(EGR) Valve - Is The Problem Your (EGR) Valve Or Is It Something Else
(EGR) Valve – Is The Problem Your (EGR) Valve Or Is It Something Else

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(EGR) Valve – Exhaust Gas Recirculation Valve – What Should You Know

Exhaust Gas Recirculation (EGR) Valve – Types – Failure – Replacement

So, The (EGR) valve is an emission control device; which helps maintain the combustion chamber temperature. Consequently, In an effort to reduce the formation of nitrogen oxides (NOx). Also, The Exhaust Gas Recirculation valve; draws exhaust by means of intake vacuum; which dilutes the incoming air/fuel mixture. As a result, Reducing the temperature; in the chambers; bringing the (NOx) within acceptable limits. Finally, The Exhaust Gas Recirculation valve also reduces the engine’s octane requirements; and lessens the danger of detonation (spark knock).

So, The most common problem with an Exhaust Gas Recirculation valve (EGR); is when carbon build up on the valve cause it to stick. In worst cases; an Exhaust Gas Recirculation valve and the Exhaust Gas Recirculation passages; can be completely clogged up. Finally, symptoms of an Exhaust Gas Recirculation valve; that is stuck open; include rough unstable idle and stalling.

Often a car stalls when stopping after exiting the highway. So, If the Exhaust Gas Recirculation system; is plugged; or the valve is stuck closed; the combustion temperature increases. This may cause pinging (detonation); as well as surging on light acceleration. Consequently, in a diesel engine; a bad Exhaust Gas Recirculation valve; is one of the causes of a black smoke. The Check Engine light might also come on in either case.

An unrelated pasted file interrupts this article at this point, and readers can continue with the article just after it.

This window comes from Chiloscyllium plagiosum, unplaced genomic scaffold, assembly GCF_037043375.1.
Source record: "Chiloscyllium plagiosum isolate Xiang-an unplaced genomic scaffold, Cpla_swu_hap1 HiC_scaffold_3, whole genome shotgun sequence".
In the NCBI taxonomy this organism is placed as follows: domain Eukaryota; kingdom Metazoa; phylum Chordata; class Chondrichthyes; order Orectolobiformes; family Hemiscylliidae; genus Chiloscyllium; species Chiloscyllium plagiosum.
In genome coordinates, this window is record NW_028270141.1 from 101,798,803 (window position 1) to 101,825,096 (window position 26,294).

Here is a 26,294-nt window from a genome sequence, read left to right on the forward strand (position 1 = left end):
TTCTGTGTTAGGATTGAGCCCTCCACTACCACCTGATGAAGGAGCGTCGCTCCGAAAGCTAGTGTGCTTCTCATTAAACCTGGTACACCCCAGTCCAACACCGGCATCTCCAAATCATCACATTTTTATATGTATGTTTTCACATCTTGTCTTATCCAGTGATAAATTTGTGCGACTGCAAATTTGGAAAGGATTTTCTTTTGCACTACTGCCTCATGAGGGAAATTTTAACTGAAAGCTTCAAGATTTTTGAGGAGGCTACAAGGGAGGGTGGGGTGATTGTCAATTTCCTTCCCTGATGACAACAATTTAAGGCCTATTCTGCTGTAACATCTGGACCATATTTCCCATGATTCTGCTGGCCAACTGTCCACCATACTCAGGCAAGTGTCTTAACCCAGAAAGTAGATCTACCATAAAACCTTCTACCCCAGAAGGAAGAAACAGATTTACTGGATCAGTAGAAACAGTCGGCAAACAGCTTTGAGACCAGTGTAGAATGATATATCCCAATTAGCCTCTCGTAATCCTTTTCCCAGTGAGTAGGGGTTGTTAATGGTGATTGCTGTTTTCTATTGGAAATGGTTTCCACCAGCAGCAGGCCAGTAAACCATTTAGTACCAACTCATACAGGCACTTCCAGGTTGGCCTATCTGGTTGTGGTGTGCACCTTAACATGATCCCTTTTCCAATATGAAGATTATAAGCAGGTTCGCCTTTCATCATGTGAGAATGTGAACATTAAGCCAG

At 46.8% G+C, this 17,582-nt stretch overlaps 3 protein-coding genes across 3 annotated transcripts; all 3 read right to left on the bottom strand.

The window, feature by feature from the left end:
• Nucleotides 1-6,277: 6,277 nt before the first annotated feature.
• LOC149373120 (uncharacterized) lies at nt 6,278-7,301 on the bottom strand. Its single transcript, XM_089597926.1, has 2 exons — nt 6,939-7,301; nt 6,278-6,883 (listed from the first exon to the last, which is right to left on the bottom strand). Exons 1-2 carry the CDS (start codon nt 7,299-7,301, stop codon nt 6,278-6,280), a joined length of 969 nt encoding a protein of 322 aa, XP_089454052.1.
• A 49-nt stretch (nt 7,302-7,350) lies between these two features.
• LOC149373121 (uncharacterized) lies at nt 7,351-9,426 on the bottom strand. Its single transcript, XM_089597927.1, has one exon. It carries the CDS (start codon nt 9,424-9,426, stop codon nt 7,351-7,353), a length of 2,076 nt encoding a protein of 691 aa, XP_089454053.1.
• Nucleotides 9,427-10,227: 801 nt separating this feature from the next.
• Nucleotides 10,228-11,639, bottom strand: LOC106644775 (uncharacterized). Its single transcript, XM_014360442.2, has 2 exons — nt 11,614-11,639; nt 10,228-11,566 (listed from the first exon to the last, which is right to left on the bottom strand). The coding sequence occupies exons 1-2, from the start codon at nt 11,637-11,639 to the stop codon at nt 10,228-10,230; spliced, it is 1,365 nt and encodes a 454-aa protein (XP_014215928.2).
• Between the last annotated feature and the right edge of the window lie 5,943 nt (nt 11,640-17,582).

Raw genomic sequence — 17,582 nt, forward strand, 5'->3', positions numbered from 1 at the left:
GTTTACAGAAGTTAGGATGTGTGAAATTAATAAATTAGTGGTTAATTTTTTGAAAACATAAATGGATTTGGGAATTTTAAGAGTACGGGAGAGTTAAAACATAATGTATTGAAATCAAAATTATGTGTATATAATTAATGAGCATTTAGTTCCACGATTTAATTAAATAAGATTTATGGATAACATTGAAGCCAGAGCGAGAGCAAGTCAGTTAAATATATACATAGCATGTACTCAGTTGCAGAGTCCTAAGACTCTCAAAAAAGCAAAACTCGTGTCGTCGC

Furthermore, keep an eye open for any of the engine codes.


If it’s not the (EGR) valve; Could it be something else?

Some of the same engine performance problems which are indicative of an (EGR) valve failure can also; indicate problems in other parts of the system. Consequently, this can include the likes of; faulty spark plugs, spark plug wires, fuel filters, fuel pump regulator or engine sensors.

Increased hydrocarbon emissions can be a result of:

  • A leaking fuel injector
  • Bad injection timing
  • Bad cylinder compression
  • A bad oxygen sensor

An increase in (NOx) could be caused by:

  • A vacuum leak
  • Clogged fuel injector
  • Low fuel pressure
  • A leaking head gasket

Rough idle can also be a result of a faulty ignition coil; a vacuum leak or a problem with the ignition system.

Thank You !